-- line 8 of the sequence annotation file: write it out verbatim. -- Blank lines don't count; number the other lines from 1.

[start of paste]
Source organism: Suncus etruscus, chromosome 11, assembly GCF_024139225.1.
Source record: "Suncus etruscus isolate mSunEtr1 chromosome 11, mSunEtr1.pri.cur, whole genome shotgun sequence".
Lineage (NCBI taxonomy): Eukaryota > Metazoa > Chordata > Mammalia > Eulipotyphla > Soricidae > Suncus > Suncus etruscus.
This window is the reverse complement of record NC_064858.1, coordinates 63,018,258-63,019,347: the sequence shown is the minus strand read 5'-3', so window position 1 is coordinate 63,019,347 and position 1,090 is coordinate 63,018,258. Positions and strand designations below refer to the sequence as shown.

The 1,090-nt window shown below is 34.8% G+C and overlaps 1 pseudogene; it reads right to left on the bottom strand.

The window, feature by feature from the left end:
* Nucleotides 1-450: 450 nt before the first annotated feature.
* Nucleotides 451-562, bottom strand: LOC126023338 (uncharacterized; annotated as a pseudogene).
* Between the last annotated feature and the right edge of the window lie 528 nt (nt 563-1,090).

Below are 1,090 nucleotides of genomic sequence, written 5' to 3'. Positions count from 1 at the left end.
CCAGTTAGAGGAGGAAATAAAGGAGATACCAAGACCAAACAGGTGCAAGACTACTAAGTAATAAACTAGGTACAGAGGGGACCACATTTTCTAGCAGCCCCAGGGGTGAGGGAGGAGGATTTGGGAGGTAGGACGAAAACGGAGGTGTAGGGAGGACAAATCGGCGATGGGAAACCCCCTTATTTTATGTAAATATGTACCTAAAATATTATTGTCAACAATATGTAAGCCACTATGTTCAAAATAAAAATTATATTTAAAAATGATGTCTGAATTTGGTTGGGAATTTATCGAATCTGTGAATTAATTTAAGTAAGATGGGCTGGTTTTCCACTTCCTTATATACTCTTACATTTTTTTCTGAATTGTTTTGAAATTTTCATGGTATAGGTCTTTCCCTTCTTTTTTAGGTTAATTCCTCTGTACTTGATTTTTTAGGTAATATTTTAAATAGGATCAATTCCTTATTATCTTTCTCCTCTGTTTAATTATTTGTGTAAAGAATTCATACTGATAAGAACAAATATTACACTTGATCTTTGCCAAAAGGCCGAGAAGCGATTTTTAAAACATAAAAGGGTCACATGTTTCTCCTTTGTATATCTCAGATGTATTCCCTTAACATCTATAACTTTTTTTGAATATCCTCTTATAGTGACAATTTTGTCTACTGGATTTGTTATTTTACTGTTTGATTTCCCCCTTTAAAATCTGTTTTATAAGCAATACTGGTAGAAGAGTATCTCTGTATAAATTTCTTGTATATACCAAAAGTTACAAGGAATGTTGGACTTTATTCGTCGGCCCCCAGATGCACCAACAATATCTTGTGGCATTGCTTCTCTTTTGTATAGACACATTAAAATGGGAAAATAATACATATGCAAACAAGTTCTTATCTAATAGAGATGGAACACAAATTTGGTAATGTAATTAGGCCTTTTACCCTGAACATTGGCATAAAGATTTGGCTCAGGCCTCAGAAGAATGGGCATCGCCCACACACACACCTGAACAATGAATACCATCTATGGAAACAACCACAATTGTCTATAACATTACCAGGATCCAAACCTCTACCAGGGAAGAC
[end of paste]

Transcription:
* Nucleotides 451-562, bottom strand: LOC126023338 (uncharacterized; annotated as a pseudogene).